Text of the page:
In the years before Interstate 95 barreled parallel to Philips Highway and left the old thoroughfare a blasted shell of itself, illicit couples and cheaters occasionally rented rooms for a midafternoon fling, but the motel prostitution and drug dens of the 1970s through the ’90s here were yet unimaginable.

Susan remembers that “Charley” was “tiny” and “spoke very little English.” His wife, whose name she can’t recall, was a broad-shouldered white woman who stood a head taller than Charley. They had a little girl— “Her name was something like Mae Mae.” —who spent all her time in the restaurant “with both parents doting on her constantly.”

Now 87 years old, having remarried after Sam died in 1972, Susan says with a somewhat dreamy yearning, “I wish I could remember more. I wonder what happened to that little girl.” Suddenly she feels certain that same little girl has become Miss Kitty. “Or maybe she’s even a granddaughter. If Charley were alive today, he’d be about a hundred years old.”

Cheung family portrait, circa 1965, photo courtesy Mai Hoo Cheung

“I am the ‘Mae Mae’ Susan Bush remembers,” says Mai Hoo Cheung, “but no one ever called me that. My father did know the owners of the Gator Lodge back then.” In fact, John Ming “Chopstick Charley” Cheung ran a second restaurant from inside the Gator Lodge, next to the lobby, and named it for his daughter. He called it the Mai Hoo Luau. “It didn’t stay open long,” she says. It was hard enough to run one restaurant, never mind two.

John Ming Cheung, “Chopstick Charley,” 1970s, photo courtesy Mai Hoo Cheung

Mai says her father “spoke perfect English, but did have a Chinese accent.” He was “tiny,” Mai says, “and my mother was very tall.” In fact, her mother stood 6′ tall, a whole foot—Susan Bush says “a head”—taller than her 5′ tall father. Susan’s right about Mai’s father’s age, that he would be 100 years old today. It’s ironic she can’t recall the name of Chopstick Charley’s daughter when his restaurant in Sam and Susan’s Gator Lodge bore her name.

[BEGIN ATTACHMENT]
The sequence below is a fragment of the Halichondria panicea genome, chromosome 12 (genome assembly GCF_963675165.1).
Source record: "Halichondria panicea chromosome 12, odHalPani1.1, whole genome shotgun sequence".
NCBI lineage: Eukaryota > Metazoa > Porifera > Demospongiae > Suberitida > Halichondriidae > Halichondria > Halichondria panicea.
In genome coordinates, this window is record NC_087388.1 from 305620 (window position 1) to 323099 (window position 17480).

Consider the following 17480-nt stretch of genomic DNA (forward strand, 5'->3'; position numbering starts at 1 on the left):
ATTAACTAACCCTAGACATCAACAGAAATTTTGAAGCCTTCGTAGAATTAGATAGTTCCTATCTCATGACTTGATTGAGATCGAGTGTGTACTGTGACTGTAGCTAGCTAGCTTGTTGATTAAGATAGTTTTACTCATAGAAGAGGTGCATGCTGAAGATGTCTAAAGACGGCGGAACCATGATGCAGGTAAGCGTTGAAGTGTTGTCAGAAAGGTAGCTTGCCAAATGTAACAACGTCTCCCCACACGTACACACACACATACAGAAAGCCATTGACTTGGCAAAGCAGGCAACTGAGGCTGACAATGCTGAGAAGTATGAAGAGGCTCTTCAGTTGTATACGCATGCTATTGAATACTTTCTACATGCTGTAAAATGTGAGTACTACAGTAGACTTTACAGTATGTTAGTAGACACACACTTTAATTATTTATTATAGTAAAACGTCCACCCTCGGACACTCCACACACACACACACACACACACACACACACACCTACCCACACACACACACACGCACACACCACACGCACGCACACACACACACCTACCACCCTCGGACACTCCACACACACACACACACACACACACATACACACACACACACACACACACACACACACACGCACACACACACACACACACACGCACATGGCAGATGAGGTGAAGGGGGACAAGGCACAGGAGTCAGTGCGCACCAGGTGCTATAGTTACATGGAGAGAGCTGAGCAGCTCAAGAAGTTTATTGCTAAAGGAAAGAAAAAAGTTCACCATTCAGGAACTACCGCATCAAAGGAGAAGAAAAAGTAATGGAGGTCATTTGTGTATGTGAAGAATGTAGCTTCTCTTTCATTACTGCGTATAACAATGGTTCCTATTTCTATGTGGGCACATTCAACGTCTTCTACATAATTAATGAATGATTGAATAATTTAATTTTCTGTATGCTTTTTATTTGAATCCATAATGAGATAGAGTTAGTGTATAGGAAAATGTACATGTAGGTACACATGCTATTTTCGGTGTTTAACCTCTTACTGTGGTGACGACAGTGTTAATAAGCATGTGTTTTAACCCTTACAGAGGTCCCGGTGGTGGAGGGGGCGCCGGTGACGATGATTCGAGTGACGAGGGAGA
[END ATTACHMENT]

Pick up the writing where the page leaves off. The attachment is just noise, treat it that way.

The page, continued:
Clo Cheung, circa 1970s, photo courtesy Mai Hoo Cheung

When first I spoke with Susan Bush, I asked Miss Kitty if she were related to the original owner, descended perhaps from Charley himself.

“Oh no no,” she’d said. “Restaurant had two or three owner, 1950 to 1974. Papa Lee became owner. Papa Lee is my father-in-law, okay, thank you.” And she hurried back to the kitchen.

Though city directories list Chopstick Charley’s for the past seven decades, The Joe is listed as The Palace Motel in the early 1950s, The Three Hundred Motel in the 1960s and ’70s, and finally The Joe in 1977, when it began to share space with Metter’s Auto Parts.

No Charley is ever listed. From the 1950s through the ’70s, directories list Jung Ong as owner and resident. By 1980, phone books list Mrs. Fong S. Ong. The Cheungs come in by 2000. Surely, “Charley” was an Americanism, a nickname, but this ownership history doesn’t match what Miss Kitty has told me at all.

Mai Hoo Cheung tells me Chun Wo Cheung— “We called him Wo.” — is indeed Papa Lee’s son. John Ming Cheung, “Chopstick Charley,” never owned the restaurant building or the motel. He rented his restaurant space from Papa Lee, whose Chinese name was Jung Ong.

“Wo married Kitty,” Mai says, “and brought her family here [from China] to run the business with her when my father left. Wo and Kitty lived at the motel when my father owned Chopstick Charley’s.”

Though Mai says, “Chinese people like to use their Chinese names and their American names to their own discretion,” she’s puzzled as to how the son of Jung “Papa Lee” Ong and Kitty took Mai’s own family’s last name, Cheung.

Restaurant and beer / wine licenses in the 1960s frequently referred to her father as both “John Ming Cheung” and “John Cheung Ming,” so maybe licensing and bureaucratic procedures, pervaded with Euro-American confusion regarding Chinese names, made Ongs into Cheungs.

“My parents visited Wo’s mother, Mama Lee, for years, until she passed away,” Mai says. “My parents thought the world of Mama and Papa Lee.” Mai last visited the motel with her parents when the Ongs lived there in the late 1970s. She has not set foot in the restaurant since 1975.

In Mai’s growing up, the restaurant and her family were inextricably woven together. Chopstick Charley’s was home as much as home was. “My whole family,” Mai says, “was always at the restaurant, helping out.”